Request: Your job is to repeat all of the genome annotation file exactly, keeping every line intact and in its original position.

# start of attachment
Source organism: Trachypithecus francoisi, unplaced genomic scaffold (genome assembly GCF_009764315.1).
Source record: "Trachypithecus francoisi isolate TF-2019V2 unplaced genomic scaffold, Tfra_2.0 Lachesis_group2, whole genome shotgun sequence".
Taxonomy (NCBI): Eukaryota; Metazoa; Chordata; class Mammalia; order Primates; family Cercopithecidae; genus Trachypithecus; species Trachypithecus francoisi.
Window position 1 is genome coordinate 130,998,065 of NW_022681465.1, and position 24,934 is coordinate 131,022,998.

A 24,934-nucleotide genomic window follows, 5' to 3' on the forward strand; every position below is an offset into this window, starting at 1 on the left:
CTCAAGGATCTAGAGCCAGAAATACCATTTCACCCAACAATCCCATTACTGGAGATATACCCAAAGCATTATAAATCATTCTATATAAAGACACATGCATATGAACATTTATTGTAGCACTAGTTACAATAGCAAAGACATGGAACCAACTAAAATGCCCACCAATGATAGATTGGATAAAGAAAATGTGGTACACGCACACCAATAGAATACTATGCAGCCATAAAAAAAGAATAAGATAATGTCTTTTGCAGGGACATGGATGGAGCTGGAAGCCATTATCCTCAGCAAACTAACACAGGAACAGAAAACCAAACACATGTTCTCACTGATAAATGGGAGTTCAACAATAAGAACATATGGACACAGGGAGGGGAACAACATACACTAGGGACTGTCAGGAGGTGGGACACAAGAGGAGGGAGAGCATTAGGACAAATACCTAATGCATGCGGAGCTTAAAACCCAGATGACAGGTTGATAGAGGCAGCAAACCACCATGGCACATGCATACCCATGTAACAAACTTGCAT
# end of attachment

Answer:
Source organism: Trachypithecus francoisi, unplaced genomic scaffold (genome assembly GCF_009764315.1).
Source record: "Trachypithecus francoisi isolate TF-2019V2 unplaced genomic scaffold, Tfra_2.0 Lachesis_group2, whole genome shotgun sequence".
Taxonomy (NCBI): Eukaryota; Metazoa; Chordata; class Mammalia; order Primates; family Cercopithecidae; genus Trachypithecus; species Trachypithecus francoisi.
Window position 1 is genome coordinate 130,998,065 of NW_022681465.1, and position 24,934 is coordinate 131,022,998.

A 24,934-nucleotide genomic window follows, 5' to 3' on the forward strand; every position below is an offset into this window, starting at 1 on the left:
CTCAAGGATCTAGAGCCAGAAATACCATTTCACCCAACAATCCCATTACTGGAGATATACCCAAAGCATTATAAATCATTCTATATAAAGACACATGCATATGAACATTTATTGTAGCACTAGTTACAATAGCAAAGACATGGAACCAACTAAAATGCCCACCAATGATAGATTGGATAAAGAAAATGTGGTACACGCACACCAATAGAATACTATGCAGCCATAAAAAAAGAATAAGATAATGTCTTTTGCAGGGACATGGATGGAGCTGGAAGCCATTATCCTCAGCAAACTAACACAGGAACAGAAAACCAAACACATGTTCTCACTGATAAATGGGAGTTCAACAATAAGAACATATGGACACAGGGAGGGGAACAACATACACTAGGGACTGTCAGGAGGTGGGACACAAGAGGAGGGAGAGCATTAGGACAAATACCTAATGCATGCGGAGCTTAAAACCCAGATGACAGGTTGATAGAGGCAGCAAACCACCATGGCACATGCATACCCATGTAACAAACTTGCAT